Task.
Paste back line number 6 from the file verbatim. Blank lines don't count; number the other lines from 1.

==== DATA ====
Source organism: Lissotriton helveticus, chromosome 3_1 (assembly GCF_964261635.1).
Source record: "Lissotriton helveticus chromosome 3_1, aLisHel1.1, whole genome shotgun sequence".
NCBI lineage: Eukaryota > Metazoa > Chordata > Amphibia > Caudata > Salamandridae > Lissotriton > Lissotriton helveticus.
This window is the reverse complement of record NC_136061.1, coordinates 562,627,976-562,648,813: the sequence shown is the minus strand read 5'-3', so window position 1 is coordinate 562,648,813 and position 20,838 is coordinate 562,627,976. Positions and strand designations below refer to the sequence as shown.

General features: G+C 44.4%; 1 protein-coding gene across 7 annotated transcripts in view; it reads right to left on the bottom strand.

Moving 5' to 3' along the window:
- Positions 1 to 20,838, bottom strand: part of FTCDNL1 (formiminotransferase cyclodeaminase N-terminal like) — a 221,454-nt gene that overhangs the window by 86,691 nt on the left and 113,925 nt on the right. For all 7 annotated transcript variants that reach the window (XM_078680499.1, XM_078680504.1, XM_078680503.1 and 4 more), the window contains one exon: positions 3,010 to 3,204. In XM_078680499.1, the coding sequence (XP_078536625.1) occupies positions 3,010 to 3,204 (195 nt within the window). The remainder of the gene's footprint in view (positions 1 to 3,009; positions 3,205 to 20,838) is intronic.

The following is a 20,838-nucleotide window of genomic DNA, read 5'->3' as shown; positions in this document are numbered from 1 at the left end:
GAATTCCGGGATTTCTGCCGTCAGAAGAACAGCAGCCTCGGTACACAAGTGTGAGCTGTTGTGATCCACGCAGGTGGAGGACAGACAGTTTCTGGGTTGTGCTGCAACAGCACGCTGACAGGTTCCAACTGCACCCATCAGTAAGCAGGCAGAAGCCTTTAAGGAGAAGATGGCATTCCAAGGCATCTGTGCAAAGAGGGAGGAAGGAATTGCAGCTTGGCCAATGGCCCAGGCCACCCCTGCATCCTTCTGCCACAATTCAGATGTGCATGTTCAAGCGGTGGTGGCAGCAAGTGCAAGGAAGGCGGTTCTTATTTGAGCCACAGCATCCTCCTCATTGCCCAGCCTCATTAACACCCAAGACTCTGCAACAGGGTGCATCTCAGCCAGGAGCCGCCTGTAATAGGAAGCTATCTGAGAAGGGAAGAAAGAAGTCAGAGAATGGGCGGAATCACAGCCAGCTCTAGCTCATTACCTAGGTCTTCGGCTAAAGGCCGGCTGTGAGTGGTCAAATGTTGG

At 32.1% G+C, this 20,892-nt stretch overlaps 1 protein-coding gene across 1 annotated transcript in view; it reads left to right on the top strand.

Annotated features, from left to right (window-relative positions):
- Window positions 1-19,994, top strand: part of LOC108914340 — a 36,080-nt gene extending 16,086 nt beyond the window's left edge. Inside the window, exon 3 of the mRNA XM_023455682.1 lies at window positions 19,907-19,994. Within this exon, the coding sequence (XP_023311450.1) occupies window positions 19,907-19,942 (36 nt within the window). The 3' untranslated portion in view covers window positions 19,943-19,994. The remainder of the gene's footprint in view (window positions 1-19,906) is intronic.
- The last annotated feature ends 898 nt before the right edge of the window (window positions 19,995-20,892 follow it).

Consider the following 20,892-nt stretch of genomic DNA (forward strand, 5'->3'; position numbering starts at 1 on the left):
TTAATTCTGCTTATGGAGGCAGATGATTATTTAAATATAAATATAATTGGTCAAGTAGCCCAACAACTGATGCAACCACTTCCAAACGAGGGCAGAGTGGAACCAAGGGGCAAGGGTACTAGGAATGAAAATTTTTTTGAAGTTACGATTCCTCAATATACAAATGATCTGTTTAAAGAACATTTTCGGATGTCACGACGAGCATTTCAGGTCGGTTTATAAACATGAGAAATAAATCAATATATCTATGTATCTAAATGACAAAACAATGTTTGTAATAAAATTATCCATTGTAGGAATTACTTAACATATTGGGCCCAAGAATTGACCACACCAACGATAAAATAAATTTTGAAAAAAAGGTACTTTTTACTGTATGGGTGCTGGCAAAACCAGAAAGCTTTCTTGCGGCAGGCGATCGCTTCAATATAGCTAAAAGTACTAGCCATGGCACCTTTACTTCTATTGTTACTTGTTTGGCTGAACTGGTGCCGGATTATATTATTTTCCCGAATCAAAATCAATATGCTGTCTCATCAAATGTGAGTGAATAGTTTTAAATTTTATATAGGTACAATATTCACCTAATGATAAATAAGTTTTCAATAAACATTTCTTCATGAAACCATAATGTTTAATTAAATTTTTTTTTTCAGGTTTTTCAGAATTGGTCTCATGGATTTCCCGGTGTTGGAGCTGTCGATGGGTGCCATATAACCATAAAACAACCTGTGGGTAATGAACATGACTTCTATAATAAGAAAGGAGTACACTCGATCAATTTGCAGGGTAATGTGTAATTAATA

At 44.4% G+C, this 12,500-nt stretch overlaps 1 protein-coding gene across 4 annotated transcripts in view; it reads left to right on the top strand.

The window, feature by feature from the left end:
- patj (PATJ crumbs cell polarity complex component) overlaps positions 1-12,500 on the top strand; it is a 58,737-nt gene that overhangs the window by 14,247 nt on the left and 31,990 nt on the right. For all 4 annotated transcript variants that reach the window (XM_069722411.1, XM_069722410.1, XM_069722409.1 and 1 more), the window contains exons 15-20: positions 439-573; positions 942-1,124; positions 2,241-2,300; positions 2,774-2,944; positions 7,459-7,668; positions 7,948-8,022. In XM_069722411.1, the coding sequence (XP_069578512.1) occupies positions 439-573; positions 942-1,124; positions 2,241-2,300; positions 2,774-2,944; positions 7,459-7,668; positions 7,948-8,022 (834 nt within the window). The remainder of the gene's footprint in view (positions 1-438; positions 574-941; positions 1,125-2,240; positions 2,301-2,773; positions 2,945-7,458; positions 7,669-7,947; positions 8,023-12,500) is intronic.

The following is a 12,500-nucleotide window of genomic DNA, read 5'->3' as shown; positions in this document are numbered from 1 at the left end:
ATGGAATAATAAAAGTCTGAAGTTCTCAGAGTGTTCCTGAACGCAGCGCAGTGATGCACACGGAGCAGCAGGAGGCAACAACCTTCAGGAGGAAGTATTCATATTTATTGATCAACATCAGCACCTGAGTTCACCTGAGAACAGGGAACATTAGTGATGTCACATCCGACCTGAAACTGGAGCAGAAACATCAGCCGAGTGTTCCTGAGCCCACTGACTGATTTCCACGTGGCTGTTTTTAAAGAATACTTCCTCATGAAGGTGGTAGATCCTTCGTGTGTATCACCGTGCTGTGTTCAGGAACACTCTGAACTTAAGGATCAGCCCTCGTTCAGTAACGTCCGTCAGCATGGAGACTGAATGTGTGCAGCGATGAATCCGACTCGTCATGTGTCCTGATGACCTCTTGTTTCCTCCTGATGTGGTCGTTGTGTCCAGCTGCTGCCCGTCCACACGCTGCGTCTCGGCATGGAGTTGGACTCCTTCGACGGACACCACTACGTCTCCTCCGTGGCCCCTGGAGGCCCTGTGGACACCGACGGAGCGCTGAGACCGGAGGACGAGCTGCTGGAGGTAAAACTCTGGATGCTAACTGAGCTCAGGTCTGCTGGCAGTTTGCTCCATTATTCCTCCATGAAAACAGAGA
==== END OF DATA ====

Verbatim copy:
Moving 5' to 3' along the window: